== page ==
New guidelines were recently issued by the American College of Cardiology and the American Heart Association regarding ideal blood pressure values in adults. The guidelines were revised from the previous ones after a panel of 21 experts reviewed more than 900 studies.
The new guidelines are as follows:
BP < 120/80 is normal
BP 120-129/<80 is considered elevated
BP 130-139 systolic or 80-89 diastolic is Stage 1 hypertension
BP 140-159 systolic or 90-99 diastolic is Stage 2 hypertension
BP >160 systolic and >100 diastolic is Stage 2 hypertension
BP >180 systolic and >120 diastolic is considered a hypertensive crisis and demands immediate treatment.
The scientists emphasized the accuracy of BP measurements, and the importance of considering an average of several BP’s taken at several visits. They also emphasized at-home blood pressure monitoring.
These new definitions will categorize almost half of the US adult population as having hypertension, and more than 80% of those over the age of 80 will fall into the hypertensive range.
Not all of those with the new diagnosis of hypertension will need medication as treatment.
The physician takes into account a person’s cardiovascular risk factors as can be determined by several algorithms. A person already diagnosed with heart disease should always be treated, as well as anyone over the age of 65.
The primary treatment for hypertension for those with a lower risk is considered lifestyle modifications. These modifications include losing weight, following the DASH diet (Dietary Approaches to Stop Hypertension), reducing salt intake to less that 1500 mg per day, while increasing potassium intake to 3500 mg per day in the diet. It is also recommended that physical exercise should be at least 30 minutes three times per week, and alcohol limited to two drinks per day or less for men and one drink per day or less for women.
Older adults who aggressively treat hypertension have demonstrated lower cardiovascular mortality and morbidity without being subjected to increased risks of hypotension and falls.
Around the age of menopause, women are less likely to be hypertensive than men, but as women age, their prevalence of hypertension is greater than men of the same age.
It used to be that medication was considered if the BP was greater than 140/90, but now the
threshold is 130/80 unless lifestyle modifications are successful. It seems that ideal BP is 115/75 or less. The reason for this change is that individuals with blood pressures above this range do show increases in cardiovascular risk, and earlier intervention can lower these risks.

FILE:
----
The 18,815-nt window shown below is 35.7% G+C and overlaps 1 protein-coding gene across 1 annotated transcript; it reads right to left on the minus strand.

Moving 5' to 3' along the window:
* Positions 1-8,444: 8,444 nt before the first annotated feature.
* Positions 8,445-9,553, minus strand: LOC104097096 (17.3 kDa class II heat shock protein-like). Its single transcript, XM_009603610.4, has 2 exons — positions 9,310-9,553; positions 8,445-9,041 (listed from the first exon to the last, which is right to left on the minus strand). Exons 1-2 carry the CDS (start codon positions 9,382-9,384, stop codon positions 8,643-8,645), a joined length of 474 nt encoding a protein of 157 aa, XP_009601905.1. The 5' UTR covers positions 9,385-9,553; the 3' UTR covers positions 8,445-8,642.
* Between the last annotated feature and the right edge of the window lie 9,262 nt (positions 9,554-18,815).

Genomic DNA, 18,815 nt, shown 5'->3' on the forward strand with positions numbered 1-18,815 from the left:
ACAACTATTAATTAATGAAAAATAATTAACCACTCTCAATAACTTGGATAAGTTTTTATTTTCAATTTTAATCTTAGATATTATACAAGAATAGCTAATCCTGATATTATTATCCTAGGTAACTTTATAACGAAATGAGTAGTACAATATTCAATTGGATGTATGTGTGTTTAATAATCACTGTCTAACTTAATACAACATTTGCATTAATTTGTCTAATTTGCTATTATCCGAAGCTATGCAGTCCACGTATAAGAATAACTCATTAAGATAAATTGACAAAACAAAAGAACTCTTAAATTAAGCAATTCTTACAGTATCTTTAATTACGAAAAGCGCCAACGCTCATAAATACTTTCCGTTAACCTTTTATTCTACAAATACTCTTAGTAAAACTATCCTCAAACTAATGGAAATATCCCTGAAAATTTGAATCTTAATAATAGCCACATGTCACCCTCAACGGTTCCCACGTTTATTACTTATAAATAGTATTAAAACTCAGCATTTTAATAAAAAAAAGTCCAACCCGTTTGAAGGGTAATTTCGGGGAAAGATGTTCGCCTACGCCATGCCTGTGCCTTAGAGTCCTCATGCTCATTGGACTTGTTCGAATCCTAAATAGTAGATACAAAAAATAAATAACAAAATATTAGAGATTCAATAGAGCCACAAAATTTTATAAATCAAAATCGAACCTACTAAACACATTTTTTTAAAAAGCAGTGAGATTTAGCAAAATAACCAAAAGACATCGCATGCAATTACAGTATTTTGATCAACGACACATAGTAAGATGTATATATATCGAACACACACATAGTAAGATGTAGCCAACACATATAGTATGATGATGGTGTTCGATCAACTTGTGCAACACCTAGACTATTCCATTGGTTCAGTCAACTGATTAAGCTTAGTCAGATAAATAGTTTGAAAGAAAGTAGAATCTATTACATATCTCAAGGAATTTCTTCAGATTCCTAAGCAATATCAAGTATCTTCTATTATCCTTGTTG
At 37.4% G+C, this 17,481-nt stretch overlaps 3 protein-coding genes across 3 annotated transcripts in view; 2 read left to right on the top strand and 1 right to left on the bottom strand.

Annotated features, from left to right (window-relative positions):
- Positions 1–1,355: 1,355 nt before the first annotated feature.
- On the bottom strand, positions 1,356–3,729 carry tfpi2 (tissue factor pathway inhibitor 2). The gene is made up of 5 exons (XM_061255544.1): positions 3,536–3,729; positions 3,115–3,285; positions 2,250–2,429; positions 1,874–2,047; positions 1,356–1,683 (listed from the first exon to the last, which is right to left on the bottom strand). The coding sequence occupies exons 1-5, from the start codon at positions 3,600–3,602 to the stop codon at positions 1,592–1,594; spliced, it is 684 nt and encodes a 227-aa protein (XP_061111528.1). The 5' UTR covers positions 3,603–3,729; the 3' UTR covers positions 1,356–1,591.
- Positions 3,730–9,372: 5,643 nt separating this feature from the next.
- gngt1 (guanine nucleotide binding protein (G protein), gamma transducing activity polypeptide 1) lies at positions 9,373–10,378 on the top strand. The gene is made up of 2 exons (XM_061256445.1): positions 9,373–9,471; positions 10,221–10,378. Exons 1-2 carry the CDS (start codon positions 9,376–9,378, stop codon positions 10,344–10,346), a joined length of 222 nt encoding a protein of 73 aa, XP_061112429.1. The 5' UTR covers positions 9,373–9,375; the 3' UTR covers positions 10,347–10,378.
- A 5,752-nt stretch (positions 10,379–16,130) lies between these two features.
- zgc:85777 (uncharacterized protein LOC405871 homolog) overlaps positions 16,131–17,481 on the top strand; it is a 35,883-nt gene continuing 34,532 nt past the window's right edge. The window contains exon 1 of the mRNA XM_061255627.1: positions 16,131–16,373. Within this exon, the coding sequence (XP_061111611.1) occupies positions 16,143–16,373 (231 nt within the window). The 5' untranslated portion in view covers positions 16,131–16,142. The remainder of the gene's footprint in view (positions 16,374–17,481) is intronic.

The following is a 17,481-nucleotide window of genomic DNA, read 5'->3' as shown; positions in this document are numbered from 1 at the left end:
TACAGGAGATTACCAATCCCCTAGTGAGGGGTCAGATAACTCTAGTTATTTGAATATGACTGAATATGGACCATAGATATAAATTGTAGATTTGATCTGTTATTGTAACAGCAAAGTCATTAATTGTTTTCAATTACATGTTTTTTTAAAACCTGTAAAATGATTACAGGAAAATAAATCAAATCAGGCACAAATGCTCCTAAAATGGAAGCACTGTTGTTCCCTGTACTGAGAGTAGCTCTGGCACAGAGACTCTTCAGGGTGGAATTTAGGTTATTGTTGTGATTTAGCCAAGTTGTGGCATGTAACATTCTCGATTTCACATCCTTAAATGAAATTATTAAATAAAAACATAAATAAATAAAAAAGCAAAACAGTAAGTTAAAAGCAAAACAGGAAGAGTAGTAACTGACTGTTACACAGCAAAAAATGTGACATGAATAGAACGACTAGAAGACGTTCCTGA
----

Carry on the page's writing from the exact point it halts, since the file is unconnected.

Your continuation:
An app called the ASCVD Risk Estimator (http://tools.acc.org/ASCVD-Risk-Estimator) can determine if a person’s 10 year risk of developing heart disease is greater than 10%, and therefore should be treated with medication.
More aggressive treatment of hypertension is expected to save lives by preventing coronary artery disease, strokes, and kidney failure. Reducing systolic blood pressure by just 10mm Hg will result in a 20% reduction in major cardiovascular events, with a 17% reduction in coronary artery disease, a 27% reduction in strokes, and a 28% reduction in heart failure. Mortality for all causes decreases 13%. Larger decreases in blood pressure result in even greater reductions of morbidity and mortality.
The purpose of the new guidelines should raise awareness of the importance of BP on heart disease risks, promote lifestyle modifications, and support the use of antihypertensive medication in those with higher blood pressures, or increased risk of cardiovascular disease.
P.S. In my medical practice, I encourage patients to purchase a BP monitoring device. They are inexpensive and easy to use. I ask patients to monitor their blood pressures over several weeks, taking measurements at different times of the day, and providing their primary care practitioners with a log of BP measurements. This attempt at more accurate data will hopefully help practitioners determine who will benefit from medication intervention.
Stay tuned for a future blog which will explain the DASH diet.
Marilyn C. Jerome, MD
Foxhall OB-Gyn Associates
The North American Menopause Society: First to Know, November 17, 2017.
Revised ACC/AHA guidelines categorize many more midlife women with high blood pressure.
By Howard Hodis, MD